What is Niemann-Pick Disease Type C?
Niemann-Pick Disease, Type C (NPC) is an ultra rare, panethnic, autosomal recessive, neurodegenerative metabolic storage disease. The disease can trace its history back to 1914. There are two primary gene mutations that cause the disease, NPC1 and NPC2. The disease presents in a very variable way, however most patients exhibit some or all of a number of debilitating conditions.
It is one of the approximately 40 lysosomal storage diseases (LSD). The lysosomes in the body are the cells waste disposal system and can break up anything and digest almost everything. If they are faulty, then it leads to a build up of toxins and materials in the cells of the body which impacts their ability to function and ultimately causes cell death.
Niemann-Pick Disease, Type C (NPC) is an ultra rare, panethnic, autosomal, recessive neurodegenerative metabolic storage disease.
Francis Collins, Director of the NIH “The Language of Life, DNA and the Revolution in Personalised Medicine.”
"Good policy decisions. Science moves forward at an ever-increasing pace, but the process for establishing appropriate policies for implementation of new scientific findings can be frustratingly slow. A recent survey of the most frequently cited papers in the literature about medical interventions revealed that the median time lag between the earliest publication of a medical discovery and its implementation was 24 years! This horrendous track record must be improved.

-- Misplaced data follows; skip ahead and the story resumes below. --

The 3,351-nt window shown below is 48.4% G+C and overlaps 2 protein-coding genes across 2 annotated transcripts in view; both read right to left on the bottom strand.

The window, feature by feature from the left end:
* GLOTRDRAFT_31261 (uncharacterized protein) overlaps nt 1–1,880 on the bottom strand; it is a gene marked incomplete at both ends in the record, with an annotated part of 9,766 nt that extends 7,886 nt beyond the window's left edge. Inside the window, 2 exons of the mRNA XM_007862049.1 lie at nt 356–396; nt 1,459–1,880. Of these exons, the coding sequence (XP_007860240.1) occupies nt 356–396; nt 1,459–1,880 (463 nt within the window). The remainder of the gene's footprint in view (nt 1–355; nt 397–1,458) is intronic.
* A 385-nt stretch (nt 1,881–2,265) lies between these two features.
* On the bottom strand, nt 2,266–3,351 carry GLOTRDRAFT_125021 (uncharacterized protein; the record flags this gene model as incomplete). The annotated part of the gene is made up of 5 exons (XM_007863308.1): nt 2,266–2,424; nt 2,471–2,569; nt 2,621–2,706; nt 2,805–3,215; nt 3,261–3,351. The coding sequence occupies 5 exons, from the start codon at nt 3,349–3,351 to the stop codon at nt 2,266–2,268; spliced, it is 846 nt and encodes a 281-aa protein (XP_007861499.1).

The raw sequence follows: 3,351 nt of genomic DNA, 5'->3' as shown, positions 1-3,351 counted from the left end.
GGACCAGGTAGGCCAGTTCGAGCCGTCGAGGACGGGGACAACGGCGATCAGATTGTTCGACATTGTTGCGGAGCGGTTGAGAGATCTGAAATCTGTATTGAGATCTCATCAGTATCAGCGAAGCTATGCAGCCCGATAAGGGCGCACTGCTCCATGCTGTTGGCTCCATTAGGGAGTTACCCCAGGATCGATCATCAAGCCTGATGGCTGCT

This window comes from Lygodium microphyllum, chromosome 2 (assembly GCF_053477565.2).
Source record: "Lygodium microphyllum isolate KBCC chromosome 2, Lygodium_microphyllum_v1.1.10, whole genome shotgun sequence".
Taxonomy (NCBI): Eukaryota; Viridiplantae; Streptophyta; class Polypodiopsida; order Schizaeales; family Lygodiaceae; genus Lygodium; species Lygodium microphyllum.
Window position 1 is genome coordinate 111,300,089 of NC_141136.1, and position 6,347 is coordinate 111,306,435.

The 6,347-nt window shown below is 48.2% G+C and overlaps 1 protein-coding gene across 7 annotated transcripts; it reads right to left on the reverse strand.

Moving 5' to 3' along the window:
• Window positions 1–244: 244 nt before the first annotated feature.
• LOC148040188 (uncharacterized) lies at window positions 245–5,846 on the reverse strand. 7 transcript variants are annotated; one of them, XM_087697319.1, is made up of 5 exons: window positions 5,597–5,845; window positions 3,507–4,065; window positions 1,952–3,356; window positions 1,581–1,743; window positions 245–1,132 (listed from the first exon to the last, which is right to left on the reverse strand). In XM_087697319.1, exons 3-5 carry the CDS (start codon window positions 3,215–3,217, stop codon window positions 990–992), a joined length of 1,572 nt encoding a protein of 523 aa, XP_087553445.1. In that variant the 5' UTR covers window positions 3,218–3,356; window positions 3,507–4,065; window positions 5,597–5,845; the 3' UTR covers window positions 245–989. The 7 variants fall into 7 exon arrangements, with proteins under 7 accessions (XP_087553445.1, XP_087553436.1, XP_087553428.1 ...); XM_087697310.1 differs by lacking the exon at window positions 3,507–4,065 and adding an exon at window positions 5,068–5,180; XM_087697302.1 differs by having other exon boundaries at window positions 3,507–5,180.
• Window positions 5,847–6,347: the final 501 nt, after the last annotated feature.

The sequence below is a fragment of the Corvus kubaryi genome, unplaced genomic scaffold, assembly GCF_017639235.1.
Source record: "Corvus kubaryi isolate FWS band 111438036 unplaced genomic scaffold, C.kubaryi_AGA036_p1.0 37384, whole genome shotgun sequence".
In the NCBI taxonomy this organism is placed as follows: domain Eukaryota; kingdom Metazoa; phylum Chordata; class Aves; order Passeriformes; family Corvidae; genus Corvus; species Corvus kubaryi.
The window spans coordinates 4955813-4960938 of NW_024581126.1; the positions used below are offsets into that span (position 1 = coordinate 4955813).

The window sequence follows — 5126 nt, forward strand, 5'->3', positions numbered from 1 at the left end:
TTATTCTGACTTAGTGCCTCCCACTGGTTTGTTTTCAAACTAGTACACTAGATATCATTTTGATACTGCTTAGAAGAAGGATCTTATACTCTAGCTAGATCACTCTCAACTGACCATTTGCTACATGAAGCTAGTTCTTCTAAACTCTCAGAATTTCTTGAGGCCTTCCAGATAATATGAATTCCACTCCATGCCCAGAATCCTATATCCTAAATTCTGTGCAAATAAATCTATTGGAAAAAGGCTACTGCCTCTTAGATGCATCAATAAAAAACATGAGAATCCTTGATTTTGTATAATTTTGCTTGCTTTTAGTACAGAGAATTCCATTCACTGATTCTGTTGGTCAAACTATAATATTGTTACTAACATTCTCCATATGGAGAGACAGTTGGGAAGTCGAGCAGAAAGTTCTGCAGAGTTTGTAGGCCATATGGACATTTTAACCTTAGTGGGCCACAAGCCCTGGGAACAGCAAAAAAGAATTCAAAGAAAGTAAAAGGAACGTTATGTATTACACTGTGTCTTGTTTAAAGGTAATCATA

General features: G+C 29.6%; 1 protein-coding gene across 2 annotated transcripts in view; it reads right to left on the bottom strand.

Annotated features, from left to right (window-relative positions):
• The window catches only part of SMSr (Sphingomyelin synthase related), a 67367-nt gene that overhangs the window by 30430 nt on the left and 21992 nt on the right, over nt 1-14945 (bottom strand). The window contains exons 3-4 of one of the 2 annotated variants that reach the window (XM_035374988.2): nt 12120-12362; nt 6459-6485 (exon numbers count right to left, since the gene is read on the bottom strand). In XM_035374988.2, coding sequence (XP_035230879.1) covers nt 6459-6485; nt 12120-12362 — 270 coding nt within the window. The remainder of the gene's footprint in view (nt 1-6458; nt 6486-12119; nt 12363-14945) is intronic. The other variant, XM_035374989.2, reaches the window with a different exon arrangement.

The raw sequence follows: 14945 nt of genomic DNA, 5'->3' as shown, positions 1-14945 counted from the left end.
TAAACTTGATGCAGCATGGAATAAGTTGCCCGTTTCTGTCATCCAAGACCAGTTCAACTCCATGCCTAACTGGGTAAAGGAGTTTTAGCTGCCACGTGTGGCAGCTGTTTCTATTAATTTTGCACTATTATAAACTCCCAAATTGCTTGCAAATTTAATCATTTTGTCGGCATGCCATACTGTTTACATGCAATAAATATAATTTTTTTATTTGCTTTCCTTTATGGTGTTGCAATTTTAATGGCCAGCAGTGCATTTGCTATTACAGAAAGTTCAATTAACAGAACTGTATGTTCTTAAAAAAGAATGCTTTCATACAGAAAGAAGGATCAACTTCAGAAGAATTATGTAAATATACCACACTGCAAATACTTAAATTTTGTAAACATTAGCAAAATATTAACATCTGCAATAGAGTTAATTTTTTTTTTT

Government overseers are charged with evaluating effectiveness of new interventions, and that cannot be left solely to the marketplace - but oversight must continually strive to maintain a balance between protecting the public and encouraging innovation. All too often, that process has tilted toward the conservative side, depriving the public of promising innovations for many years, until a very large number of expensive and duplicative studies are carried out. Our health care system must also be prepared to shift from a focus on treating advanced disease toward reimbursing for preventive care, especially when that can be economically documented to show benefit."